A Sign of Gold

Here's your nightly math! Just 5 quick minutes of number fun for kids and parents at home. Read a cool fun fact, followed by math riddles at different levels so everyone can jump in. Your kids will love you for it.

A Sign of Gold

December 5, 2014

Have you ever held a piece of gold in your hand? Maybe a gold earring, or a pen or piece of art with a bit of gold on it? Gold is a metal that is “mined,” meaning we dig it up from the earth. It is not only a beautiful color but is also easy to bend, making it a perfect material for jewelry and other small objects. It’s also not something you find easily in every backyard, so it costs a lot of money to buy. But that didn’t stop Science World from making this wild billboard. They wanted to show that gold can be spread very, very, very thin, so they covered a whole giant billboard with just 2 ounces of it! A gold hoop earring weighs about 1/8 of an ounce, so that means they used the same amount of gold as a handful of earrings, melted down and spread over hundreds of square feet. Let’s see what else we could do if we had extra gold lying around — and check out Science World’s site for other amazing science facts on billboards!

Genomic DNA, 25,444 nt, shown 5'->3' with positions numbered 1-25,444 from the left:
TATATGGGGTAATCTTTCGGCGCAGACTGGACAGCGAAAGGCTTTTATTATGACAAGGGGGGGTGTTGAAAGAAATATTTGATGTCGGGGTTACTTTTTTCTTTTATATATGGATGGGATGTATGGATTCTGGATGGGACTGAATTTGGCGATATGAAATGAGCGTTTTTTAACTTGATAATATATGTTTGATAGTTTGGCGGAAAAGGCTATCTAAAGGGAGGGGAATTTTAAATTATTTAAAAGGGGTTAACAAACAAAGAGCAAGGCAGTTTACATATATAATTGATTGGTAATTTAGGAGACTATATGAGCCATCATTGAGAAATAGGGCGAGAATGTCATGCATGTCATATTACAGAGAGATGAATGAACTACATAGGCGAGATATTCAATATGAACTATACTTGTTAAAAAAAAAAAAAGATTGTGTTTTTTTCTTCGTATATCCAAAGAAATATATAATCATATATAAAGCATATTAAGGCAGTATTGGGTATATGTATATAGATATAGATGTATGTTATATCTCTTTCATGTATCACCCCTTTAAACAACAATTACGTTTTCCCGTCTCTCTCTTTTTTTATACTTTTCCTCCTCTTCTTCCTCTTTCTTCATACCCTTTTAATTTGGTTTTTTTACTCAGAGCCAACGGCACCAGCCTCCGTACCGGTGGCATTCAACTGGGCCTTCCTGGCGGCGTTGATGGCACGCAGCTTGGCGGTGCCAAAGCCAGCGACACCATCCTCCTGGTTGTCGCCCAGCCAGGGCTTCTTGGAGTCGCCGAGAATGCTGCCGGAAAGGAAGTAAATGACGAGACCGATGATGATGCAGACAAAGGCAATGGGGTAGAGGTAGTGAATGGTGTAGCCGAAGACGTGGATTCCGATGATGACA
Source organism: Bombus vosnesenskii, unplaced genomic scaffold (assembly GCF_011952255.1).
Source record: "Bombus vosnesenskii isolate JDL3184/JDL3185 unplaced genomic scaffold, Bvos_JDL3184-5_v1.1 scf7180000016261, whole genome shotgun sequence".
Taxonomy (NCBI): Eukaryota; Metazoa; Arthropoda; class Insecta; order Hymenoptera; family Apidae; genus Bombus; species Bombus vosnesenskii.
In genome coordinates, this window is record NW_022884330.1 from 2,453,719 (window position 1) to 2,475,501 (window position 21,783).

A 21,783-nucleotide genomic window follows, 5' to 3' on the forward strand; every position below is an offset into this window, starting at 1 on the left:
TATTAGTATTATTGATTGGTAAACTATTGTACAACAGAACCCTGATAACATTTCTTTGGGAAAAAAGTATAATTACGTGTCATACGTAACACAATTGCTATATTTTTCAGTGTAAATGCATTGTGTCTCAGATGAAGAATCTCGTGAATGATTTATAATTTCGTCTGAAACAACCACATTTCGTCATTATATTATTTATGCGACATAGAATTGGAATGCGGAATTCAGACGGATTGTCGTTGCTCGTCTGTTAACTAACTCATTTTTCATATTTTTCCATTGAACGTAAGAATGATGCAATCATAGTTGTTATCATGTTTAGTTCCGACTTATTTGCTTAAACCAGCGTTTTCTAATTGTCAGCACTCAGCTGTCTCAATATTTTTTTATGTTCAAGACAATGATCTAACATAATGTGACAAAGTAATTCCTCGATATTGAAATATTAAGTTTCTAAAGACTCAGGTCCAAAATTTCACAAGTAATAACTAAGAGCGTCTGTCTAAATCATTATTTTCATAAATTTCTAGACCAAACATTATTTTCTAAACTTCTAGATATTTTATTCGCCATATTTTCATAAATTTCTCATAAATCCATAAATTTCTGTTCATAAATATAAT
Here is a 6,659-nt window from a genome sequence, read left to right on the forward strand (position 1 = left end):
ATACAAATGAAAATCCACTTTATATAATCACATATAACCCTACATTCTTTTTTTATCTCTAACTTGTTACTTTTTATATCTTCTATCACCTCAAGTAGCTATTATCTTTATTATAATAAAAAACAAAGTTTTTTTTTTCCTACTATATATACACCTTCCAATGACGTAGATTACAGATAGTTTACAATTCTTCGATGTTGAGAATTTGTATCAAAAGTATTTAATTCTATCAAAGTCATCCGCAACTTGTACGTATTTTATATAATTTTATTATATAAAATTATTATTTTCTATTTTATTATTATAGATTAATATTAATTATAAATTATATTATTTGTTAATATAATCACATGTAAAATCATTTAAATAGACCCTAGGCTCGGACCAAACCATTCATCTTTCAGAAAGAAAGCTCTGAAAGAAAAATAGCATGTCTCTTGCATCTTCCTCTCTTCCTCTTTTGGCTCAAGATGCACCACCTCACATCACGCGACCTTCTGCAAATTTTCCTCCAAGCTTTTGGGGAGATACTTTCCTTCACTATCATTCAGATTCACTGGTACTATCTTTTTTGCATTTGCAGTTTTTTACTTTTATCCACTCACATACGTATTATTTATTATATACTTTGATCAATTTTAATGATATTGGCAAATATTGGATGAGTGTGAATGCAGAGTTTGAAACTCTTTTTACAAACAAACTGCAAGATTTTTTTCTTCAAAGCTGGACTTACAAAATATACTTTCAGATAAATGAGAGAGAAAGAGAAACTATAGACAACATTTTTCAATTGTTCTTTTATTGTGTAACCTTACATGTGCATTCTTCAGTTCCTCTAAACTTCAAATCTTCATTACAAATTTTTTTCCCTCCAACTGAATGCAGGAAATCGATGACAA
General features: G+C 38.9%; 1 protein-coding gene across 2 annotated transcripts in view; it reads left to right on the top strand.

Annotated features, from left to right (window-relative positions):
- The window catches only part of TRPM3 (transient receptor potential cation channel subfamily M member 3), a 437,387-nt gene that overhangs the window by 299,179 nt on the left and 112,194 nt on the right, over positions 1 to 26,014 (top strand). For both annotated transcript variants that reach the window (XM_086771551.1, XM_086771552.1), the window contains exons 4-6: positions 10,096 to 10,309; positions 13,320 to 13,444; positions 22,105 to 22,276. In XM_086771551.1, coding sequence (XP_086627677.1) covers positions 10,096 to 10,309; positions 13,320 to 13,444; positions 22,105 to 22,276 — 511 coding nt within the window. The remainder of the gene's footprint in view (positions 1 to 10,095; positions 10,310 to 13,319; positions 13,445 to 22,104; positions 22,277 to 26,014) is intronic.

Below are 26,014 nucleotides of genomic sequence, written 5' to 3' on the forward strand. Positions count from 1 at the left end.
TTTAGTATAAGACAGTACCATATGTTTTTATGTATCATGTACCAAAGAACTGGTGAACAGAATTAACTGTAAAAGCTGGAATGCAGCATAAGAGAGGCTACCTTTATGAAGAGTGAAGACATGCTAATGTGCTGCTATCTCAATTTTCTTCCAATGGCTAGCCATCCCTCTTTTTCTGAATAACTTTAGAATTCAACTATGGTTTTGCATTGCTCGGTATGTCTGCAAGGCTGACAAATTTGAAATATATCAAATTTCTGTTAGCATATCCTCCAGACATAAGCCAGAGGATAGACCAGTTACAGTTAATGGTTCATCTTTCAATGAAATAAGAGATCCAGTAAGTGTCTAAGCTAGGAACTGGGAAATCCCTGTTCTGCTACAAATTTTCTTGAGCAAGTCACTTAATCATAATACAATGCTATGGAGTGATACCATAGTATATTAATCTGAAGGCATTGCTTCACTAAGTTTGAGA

Wee ones: If your aunt wears 1 hoop earring on each ear, how many earrings does she wear?

Little kids: If 1 ounce of gold can make 8 earrings, how many pairs of earrings is that?  Bonus:Then how many pairs could you make if you peeled the 2 ounces of gold off this sign?

Big kids: If a billboard is 40 feet wide and 10 feet tall, how many square feet is that sheet of gold? (In other words, if you drew lines across and down at every 1-foot mark, how many foot-wide squares would you draw?)  Bonus: If you lined the bottom of a 40-foot-by-30-foot swimming pool with gold, and you needed just 2 ounces to do the billboard, how many ounces would you need for the pool?

 

 

 

Answers:
Wee ones: 2 earrings.

Little kids: 4 pairs of earrings.  Bonus: 8 pairs, since it’s twice as much gold.

Big kids: 400 square feet.  Bonus: 6 ounces, since it’s just 3 times as much area as the sign.

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About the Author

Laura Overdeck

Laura Overdeck

Laura Bilodeau Overdeck is founder and president of Bedtime Math Foundation. Her goal is to make math as playful for kids as it was for her when she was a child. Her mom had Laura baking while still in diapers, and her dad had her using power tools at a very unsafe age, measuring lengths, widths and angles in the process. Armed with this early love of numbers, Laura went on to get a BA in astrophysics from Princeton University, and an MBA from the Wharton School of Business; she continues to star-gaze today. Laura’s other interests include her three lively children, chocolate, extreme vehicles, and Lego Mindstorms.

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